Italy passes emergency rape law

Italy’s government has rushed through a decree to crack down on sexual violence and illegal immigration after a spate of rapes blamed on foreigners.

The decree sets a mandatory life sentence for the rape of minors or attacks where the victim is killed.

It also establishes rules for citizen street patrols to be conducted by unarmed and unpaid volunteers.

The number of sexual assaults fell last year, but three high-profile rapes last weekend sparked national outrage.

These included the rape of 14-year-old girl in a park in Rome on Saturday, allegedly by two men from Eastern Europe.

A Bolivian woman was raped in Milan by a man described as North African, while in Bologna, a Tunisian who had just been released from prison was re-arrested for allegedly raping a 15-year-old girl.

The decree, passed by Prime Minister Silvio Berlusconi’s conservative government, goes into effect immediately but must be approved by both houses of parliament within 60 days.

It speeds up trials for sex offenders caught in the act, takes away the possibility of house arrest, and gives free legal assistance to victims.

It also sets rules for citizen street patrols, in which officials said retired police and soldiers would play a major role.

“Volunteers who take part in patrols will not be armed but they will have mobile phones and radios for reporting things to security forces,” said Interior Minister Roberto Maroni, a member of the anti-immigrant Northern League.

Local mayors would decide “how, where and when to use these volunteers”, he said.

Critics say the measures could effectively legitimise vigilantism and xenophobia. The Vatican has warned against anything that turns innocent foreigners into convenient scapegoats.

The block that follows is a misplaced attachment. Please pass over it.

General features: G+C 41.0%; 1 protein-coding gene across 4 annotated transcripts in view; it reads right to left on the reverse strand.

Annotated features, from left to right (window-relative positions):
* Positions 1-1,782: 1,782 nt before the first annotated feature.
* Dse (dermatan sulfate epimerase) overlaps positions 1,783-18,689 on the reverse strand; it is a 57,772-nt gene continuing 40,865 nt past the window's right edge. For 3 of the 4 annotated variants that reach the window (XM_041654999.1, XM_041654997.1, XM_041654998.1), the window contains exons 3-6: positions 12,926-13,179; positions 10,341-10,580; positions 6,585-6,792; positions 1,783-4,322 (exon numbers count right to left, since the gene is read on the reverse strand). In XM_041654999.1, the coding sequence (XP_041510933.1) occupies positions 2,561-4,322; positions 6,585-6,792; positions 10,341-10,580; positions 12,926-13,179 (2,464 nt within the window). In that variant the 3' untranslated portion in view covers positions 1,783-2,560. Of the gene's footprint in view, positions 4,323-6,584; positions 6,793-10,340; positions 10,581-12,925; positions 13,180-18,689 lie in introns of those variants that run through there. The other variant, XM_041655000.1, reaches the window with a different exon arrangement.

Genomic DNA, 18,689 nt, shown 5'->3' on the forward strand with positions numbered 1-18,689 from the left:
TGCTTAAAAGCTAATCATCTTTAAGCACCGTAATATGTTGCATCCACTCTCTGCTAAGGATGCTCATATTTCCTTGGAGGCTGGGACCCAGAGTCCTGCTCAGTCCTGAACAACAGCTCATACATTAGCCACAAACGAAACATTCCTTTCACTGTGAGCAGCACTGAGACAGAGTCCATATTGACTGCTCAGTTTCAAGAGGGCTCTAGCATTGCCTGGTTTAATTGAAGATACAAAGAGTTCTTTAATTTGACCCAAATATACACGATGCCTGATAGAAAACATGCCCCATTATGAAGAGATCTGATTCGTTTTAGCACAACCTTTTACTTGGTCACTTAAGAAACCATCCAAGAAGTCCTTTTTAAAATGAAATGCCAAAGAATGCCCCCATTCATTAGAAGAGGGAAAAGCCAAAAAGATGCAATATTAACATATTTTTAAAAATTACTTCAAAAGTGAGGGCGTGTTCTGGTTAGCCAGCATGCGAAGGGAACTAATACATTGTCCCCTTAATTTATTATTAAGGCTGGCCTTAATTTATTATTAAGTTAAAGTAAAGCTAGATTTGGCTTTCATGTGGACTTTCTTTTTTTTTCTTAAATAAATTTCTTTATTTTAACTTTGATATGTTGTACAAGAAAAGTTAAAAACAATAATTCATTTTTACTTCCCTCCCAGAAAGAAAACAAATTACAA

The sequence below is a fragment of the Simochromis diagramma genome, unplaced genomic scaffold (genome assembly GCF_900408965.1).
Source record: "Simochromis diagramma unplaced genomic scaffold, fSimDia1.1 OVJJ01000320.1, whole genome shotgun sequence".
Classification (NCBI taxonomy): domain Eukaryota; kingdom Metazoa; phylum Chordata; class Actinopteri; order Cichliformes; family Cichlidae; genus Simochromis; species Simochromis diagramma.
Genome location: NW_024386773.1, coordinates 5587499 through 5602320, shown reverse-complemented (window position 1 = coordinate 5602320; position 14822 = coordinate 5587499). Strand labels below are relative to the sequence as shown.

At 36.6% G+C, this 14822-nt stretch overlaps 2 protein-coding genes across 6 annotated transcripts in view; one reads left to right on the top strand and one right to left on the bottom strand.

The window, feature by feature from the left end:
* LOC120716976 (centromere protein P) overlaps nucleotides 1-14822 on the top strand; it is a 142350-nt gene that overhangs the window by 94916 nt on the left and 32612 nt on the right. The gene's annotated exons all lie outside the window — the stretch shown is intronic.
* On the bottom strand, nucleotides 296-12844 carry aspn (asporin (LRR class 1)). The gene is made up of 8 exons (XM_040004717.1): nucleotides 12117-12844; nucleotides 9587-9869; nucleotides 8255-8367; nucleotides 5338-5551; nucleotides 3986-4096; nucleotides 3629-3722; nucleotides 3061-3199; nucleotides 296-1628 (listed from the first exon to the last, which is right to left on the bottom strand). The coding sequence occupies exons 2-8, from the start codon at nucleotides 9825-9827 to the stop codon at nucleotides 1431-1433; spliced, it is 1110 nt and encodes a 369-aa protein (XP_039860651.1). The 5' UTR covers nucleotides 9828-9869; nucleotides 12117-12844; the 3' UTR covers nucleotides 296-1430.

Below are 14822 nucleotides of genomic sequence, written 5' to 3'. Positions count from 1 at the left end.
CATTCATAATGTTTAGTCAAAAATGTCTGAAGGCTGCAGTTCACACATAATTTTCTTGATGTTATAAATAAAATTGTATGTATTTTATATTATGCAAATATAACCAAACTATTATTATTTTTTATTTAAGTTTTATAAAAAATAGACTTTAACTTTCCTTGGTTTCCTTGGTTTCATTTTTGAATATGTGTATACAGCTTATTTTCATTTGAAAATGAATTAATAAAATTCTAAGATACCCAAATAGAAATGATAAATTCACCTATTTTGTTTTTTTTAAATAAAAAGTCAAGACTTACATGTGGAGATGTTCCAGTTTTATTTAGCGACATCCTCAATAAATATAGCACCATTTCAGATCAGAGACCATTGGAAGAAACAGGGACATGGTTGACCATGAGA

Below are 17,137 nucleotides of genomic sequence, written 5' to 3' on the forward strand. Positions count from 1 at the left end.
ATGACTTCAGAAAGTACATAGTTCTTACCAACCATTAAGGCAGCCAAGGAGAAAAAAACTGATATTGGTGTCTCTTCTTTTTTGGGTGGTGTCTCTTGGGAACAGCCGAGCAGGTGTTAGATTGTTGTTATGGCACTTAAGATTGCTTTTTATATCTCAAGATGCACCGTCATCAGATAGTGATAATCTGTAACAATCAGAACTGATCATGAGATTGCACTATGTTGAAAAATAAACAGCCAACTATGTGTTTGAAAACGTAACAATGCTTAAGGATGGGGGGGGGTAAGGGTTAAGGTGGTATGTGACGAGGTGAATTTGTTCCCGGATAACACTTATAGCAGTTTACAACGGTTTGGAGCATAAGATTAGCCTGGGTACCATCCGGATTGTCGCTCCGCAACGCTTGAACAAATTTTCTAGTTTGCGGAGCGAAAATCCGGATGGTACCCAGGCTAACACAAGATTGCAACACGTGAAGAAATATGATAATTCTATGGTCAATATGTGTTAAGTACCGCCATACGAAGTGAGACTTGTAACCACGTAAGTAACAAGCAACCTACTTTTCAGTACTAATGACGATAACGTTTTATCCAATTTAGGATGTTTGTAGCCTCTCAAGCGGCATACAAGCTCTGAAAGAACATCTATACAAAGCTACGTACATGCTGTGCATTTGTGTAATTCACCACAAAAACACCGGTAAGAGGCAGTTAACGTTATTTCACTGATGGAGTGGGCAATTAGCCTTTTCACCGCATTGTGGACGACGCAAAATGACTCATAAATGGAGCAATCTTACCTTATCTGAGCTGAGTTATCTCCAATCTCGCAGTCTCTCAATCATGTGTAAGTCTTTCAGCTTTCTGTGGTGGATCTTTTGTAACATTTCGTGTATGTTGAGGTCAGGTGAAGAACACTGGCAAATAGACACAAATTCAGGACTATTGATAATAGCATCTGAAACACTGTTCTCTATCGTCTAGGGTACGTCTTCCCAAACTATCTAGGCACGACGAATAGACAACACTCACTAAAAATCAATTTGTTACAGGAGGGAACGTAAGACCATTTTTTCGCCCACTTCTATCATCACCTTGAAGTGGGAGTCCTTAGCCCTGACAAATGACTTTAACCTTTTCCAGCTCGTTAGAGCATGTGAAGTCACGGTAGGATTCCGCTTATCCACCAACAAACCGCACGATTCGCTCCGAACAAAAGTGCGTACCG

Extended detentions

Many recent rapes have been blamed on foreigners, especially Romanians. Violent attacks on immigrants have since been reported.

Police say a mob of around 20 masked men beat up four Romanians outside a kebab restaurant in Rome on Sunday in an apparent vigilante attack.

The government has pointed to official statistics saying immigrants committed as many as 35% of crimes in Italy in 2007.

But analysts and opposition parties say many of these are related to breaches in immigration rules, and that foreigners have often been unfairly targeted amid a xenophobic backlash from right-wing politicians and the media.

The Roma (Gypsy) community, many of whom are long-standing Italian residents, have often borne the brunt of this reaction, they say.

Authorities in the capital began dismantling unauthorised camps housing Roma groups amid an outcry over recent rapes earlier this week.

Officials statistics put Italy’s Romanian community at more than 600,000, making it the largest immigrant group in the country.

Some Roma are Romanian, but many are from other Balkan countries and some hold Italian citizenship.

Romanian Foreign Minister Cristian Diaconescu was reported as rejecting on Friday an Italian proposal that his country take back Romanians blamed for crimes in Italy.

He said 33 convicted Romanians were currently awaiting repatriation.

The Romanian government and the EU have both expressed concern at Italy’s recent immigration policies.

Friday’s decree also allows authorities to detain immigrants for six months, up from two months, as they try to identify them and process asylum requests.

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